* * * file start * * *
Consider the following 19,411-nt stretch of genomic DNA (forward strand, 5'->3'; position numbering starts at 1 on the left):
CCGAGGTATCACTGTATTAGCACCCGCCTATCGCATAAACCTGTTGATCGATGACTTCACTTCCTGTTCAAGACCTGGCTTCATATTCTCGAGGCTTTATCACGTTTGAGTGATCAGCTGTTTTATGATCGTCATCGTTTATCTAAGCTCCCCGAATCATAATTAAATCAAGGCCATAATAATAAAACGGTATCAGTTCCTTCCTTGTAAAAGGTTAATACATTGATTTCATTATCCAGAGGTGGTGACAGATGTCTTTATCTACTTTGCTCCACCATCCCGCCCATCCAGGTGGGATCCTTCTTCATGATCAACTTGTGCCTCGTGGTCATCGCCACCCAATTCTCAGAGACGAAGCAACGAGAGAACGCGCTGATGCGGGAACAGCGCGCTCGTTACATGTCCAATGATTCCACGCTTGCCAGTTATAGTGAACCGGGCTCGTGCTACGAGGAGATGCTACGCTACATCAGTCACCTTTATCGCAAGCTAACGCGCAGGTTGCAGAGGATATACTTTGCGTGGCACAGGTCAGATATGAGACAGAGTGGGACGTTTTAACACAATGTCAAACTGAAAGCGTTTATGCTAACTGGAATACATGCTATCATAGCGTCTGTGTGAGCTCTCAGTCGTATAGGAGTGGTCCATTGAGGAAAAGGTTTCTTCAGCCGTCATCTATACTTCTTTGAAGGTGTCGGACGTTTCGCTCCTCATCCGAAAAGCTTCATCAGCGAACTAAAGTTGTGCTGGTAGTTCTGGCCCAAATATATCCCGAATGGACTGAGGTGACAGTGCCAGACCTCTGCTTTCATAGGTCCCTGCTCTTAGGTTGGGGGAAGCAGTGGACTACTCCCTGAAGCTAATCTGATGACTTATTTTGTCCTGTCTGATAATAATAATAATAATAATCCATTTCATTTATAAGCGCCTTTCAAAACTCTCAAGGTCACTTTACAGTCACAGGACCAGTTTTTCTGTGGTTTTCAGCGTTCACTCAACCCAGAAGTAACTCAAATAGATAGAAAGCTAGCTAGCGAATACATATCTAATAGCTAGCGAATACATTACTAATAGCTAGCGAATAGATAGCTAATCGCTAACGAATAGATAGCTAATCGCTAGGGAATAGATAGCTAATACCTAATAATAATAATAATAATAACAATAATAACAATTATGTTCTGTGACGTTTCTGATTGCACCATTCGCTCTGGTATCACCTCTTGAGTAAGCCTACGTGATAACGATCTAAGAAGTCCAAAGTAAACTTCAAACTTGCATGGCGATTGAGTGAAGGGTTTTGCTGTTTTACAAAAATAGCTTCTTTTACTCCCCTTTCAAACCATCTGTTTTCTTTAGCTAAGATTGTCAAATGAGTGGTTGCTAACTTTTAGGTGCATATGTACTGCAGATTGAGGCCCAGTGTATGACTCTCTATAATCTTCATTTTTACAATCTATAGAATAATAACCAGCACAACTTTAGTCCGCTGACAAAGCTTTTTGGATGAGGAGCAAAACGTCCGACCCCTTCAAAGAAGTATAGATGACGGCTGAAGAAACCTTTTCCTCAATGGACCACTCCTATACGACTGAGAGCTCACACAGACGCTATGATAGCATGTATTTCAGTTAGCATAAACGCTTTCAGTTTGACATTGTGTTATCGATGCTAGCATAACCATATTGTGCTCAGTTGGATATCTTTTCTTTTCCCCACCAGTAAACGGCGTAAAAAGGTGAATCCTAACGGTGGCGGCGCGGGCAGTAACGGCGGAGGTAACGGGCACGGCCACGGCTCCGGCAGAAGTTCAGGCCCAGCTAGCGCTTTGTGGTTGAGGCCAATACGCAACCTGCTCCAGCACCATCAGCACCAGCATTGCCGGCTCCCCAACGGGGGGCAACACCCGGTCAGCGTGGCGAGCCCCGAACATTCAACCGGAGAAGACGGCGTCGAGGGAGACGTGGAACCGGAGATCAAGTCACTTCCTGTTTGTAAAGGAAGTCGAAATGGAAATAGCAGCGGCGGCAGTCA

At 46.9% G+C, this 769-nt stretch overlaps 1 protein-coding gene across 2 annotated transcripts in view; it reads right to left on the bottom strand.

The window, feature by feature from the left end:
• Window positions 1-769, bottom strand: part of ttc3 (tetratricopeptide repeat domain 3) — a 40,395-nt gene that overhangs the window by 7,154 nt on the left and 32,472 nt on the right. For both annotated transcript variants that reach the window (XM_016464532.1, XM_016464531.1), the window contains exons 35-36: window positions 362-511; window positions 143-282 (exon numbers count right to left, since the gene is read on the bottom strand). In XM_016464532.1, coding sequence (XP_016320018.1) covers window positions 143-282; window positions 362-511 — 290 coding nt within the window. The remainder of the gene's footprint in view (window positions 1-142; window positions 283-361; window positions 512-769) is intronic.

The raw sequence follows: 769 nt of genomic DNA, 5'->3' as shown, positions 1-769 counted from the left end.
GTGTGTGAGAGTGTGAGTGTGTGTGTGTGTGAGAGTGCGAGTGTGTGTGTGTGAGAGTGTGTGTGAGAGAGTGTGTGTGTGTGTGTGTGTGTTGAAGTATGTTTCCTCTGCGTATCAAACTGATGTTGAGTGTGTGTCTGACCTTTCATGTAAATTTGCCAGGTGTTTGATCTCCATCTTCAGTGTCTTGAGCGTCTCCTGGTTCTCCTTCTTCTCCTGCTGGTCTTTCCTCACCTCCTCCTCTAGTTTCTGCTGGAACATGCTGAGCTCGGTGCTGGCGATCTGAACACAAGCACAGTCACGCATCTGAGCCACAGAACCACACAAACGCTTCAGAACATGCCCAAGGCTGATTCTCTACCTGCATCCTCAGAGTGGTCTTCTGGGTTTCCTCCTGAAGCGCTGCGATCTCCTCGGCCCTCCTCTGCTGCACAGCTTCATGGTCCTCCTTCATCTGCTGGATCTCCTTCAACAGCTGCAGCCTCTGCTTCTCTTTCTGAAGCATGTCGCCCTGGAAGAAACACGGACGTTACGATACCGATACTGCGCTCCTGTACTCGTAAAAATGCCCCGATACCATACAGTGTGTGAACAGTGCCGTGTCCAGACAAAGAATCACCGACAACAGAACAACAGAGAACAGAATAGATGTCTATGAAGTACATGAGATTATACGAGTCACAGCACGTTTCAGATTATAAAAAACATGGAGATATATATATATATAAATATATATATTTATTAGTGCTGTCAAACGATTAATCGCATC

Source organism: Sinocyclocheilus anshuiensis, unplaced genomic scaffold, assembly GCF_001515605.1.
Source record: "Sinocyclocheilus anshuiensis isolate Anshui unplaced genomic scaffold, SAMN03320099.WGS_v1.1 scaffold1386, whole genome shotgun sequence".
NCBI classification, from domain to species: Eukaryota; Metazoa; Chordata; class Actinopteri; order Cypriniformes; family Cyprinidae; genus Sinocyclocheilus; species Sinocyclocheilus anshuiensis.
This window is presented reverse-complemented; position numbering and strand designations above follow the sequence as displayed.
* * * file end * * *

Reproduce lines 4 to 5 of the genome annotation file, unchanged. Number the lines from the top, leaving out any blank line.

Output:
The window, feature by feature from the left end:
• Window positions 1-769, bottom strand: part of ttc3 (tetratricopeptide repeat domain 3) — a 40,395-nt gene that overhangs the window by 7,154 nt on the left and 32,472 nt on the right. For both annotated transcript variants that reach the window (XM_016464532.1, XM_016464531.1), the window contains exons 35-36: window positions 362-511; window positions 143-282 (exon numbers count right to left, since the gene is read on the bottom strand). In XM_016464532.1, coding sequence (XP_016320018.1) covers window positions 143-282; window positions 362-511 — 290 coding nt within the window. The remainder of the gene's footprint in view (window positions 1-142; window positions 283-361; window positions 512-769) is intronic.